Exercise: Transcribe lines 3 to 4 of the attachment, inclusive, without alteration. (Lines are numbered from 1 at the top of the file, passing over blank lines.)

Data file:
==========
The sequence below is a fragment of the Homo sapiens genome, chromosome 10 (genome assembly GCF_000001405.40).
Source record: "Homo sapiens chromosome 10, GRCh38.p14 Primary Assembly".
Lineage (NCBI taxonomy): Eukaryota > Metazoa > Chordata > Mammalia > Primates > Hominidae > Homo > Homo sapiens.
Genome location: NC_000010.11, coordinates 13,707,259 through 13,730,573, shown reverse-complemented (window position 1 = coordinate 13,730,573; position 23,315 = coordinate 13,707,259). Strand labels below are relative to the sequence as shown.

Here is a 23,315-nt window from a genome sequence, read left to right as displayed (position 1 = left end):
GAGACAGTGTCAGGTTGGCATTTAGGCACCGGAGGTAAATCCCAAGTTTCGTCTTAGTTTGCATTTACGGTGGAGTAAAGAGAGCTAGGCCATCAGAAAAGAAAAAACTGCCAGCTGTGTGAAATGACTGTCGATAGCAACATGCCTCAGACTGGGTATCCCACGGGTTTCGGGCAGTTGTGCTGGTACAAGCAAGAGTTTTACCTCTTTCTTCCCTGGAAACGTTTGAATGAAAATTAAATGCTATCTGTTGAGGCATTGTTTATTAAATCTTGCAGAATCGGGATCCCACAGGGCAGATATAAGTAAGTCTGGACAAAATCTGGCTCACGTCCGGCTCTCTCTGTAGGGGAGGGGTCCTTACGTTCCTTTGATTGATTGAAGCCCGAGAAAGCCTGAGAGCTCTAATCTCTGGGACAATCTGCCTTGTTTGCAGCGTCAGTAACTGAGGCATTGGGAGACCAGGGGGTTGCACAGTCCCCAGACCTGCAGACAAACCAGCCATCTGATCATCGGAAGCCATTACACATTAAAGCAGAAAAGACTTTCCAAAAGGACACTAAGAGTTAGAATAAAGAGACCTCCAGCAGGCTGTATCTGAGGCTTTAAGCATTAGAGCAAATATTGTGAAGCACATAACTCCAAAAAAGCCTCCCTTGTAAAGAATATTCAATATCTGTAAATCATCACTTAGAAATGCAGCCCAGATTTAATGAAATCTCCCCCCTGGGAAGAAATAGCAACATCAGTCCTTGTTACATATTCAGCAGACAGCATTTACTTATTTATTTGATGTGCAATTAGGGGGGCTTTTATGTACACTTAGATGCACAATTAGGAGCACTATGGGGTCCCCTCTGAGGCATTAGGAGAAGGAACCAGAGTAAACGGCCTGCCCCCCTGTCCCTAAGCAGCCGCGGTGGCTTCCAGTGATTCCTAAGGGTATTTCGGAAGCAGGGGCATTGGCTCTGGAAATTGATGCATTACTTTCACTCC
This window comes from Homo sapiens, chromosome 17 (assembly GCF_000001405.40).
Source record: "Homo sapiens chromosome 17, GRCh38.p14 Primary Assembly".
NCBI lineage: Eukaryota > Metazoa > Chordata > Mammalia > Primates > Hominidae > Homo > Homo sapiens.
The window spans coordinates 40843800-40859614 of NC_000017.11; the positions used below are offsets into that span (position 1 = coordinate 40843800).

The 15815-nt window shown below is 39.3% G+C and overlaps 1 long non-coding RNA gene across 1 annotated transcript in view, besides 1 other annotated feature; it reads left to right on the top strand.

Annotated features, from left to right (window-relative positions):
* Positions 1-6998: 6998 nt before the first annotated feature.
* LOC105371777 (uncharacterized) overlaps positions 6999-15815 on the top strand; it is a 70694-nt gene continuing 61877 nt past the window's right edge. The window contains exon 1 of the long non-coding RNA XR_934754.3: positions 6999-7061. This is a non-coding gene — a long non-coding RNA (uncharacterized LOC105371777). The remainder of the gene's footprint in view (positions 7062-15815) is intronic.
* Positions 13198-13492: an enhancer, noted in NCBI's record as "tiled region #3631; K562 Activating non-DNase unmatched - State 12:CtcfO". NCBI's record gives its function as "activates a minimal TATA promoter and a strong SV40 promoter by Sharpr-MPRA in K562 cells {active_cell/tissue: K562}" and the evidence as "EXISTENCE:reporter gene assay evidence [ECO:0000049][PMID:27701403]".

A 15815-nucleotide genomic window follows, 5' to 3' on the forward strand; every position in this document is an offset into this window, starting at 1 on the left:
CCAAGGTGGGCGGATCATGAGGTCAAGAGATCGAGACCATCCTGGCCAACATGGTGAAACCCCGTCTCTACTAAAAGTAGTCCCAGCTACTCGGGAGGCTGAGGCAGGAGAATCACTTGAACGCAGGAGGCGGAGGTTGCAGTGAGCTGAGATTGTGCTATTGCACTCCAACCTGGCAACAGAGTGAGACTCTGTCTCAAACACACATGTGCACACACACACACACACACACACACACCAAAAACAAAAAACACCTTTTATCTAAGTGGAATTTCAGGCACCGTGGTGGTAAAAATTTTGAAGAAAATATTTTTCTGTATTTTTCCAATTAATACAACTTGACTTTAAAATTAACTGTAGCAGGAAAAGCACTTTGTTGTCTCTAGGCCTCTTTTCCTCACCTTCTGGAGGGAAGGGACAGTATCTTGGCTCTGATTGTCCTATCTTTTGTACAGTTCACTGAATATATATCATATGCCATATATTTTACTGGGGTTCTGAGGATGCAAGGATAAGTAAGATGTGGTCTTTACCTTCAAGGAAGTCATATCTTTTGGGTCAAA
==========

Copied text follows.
Lineage (NCBI taxonomy): Eukaryota > Metazoa > Chordata > Mammalia > Primates > Hominidae > Homo > Homo sapiens.
Genome location: NC_000010.11, coordinates 13,707,259 through 13,730,573, shown reverse-complemented (window position 1 = coordinate 13,730,573; position 23,315 = coordinate 13,707,259). Strand labels below are relative to the sequence as shown.